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CD Review -- Nick Moss

Nick Moss
Privileged
Blue Bella
Nick Moss Privileged CD
by Mark Baier

In the city of Big Shoulders, Nick Moss casts an even bigger shadow. Those privileged enough to have witnessed his musical schooling, first with Jimmy Dawkins and Buddy Scott, later with the great Jimmy Rogers, know the gravitas and level of professionalism Moss brings to the party. Certainly his virtuosity was evident from the beginning, his bold ascension to the bass chair in Dawkins’ band being uncommonly audacious. Over the years, this tutelage under the scions of Chicago Blues has borne some heavy fruit.

 

His discography is strongly and deeply rooted in tradition, starting with his late ‘90s debut, First Offense, and most memorably, his landmark 2007 double CD, Play It ‘Til Tomorrow, which earned Nick Moss & The Flip Tops the Blues Blast Music Award for Best Blues Song for “Mistakes From The Past”. Blues Revue Magazine included the CD in its Top 25 Best Blues Albums of the Decade.  2009 saw Moss & the Flip Tops take home the Blues Blast Music Award for Best Blues Band. Over the years, they have been nominated for numerous W.C. Handy and Blues Music Awards.

 

            With his new release, Privileged, Moss takes this true Blue foundation and builds a musical masterwork that transcends convention and breaks down the doors to a wider audience.  Moss’ eighth CD, Privileged,  kicks off with the spirited box shuffle “Born Leader”, recognizable as blues reinvented, the swirling organ and dense instrumental textures commanding equal attention with his  larger-than-life guitar riffing. The next track, Howlin’ Wolf’s “Louise”, finds Moss channeling RL Burnside into a rollicking, grooving Delta barnstormer. The guitars uncoil from the swamp, lashing out with venom and a blood-red eye, weaving in and out like Medusa’s head with sharpened teeth. The deceptively simple groove builds into a crescendo of menacing sonic heat, reminiscent of Exile era Stones. After a sweeter turn with the acoustic slide on “Georgia Redsnake”, Moss serves notice that the Boss is in the house with the unrepentantly rocking songs “Privileged at Birth” and “Politician”.  Moss’ strict Cream-era interpretation is so blatantly derivative that it amounts to a smackdown challenge to all comers. His matchless guitar vocabulary and authenticity gives the selection an awareness and purpose that would be forgettable or dreary in any less competent hands. Warning: Nick Moss will cut your head.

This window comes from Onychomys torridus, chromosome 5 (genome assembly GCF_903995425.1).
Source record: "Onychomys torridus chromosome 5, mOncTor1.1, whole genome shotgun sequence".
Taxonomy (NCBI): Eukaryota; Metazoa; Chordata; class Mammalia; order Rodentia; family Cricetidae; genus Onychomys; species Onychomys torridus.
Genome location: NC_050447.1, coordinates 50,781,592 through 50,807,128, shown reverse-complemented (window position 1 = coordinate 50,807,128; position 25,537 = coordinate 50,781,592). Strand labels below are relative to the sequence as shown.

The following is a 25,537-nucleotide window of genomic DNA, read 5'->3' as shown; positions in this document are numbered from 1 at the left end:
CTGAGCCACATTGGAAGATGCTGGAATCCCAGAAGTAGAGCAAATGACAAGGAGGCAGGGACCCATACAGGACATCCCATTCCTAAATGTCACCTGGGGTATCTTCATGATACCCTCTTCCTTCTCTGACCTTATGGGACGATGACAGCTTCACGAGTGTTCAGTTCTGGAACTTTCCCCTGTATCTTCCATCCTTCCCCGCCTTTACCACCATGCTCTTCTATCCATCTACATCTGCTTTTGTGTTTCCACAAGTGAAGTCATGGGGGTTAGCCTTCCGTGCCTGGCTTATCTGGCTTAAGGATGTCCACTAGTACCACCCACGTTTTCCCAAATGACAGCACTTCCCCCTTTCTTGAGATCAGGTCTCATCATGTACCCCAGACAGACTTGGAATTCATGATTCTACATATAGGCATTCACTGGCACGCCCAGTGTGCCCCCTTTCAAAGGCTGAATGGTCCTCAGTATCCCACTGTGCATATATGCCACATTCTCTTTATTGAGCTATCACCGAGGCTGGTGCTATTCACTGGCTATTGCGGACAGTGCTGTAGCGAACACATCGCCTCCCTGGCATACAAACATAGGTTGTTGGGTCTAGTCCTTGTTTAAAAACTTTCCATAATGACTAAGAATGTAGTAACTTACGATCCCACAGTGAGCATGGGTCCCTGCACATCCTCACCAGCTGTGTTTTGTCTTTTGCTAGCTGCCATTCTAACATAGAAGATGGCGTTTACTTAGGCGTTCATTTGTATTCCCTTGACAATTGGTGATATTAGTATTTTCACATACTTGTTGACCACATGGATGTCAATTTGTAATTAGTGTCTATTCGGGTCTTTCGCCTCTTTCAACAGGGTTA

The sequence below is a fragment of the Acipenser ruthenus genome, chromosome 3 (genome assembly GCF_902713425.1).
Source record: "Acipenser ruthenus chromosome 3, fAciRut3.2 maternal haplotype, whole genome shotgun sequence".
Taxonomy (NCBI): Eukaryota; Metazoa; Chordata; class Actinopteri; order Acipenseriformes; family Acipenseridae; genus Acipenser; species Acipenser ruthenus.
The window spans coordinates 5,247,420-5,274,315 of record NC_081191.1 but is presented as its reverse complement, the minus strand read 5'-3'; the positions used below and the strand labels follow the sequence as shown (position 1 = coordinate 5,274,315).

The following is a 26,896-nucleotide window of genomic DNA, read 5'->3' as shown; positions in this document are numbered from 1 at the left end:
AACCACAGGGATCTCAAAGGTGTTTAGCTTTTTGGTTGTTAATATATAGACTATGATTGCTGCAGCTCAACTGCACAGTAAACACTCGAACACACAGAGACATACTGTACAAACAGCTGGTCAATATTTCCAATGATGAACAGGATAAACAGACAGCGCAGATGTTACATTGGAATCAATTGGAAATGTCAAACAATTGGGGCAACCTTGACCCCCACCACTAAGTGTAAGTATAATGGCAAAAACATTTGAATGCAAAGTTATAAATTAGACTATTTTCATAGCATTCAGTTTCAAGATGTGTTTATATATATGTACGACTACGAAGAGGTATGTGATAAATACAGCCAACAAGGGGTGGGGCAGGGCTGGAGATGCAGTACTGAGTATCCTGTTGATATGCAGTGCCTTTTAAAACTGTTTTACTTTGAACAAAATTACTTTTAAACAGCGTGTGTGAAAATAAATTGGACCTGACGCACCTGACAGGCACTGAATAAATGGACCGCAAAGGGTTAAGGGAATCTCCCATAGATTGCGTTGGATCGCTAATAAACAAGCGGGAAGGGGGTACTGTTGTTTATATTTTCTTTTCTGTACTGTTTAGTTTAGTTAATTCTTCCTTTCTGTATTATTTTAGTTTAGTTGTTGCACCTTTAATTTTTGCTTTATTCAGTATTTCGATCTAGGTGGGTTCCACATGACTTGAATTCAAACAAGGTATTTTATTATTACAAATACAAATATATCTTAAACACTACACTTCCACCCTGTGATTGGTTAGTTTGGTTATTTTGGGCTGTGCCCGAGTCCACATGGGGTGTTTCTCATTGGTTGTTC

“She’s So Fine (Born Blind)” finds Moss continuing this theme, taking “Born Blind (Rice Miller’s “Eyesight to the Blind”) and straining it through Eric Clapton and Cream’s classic version of “Crossroads”. Once again, Moss’ bold, take-no-prisoners guitar is a sonic smack in the side of the head. Don’t try this at home.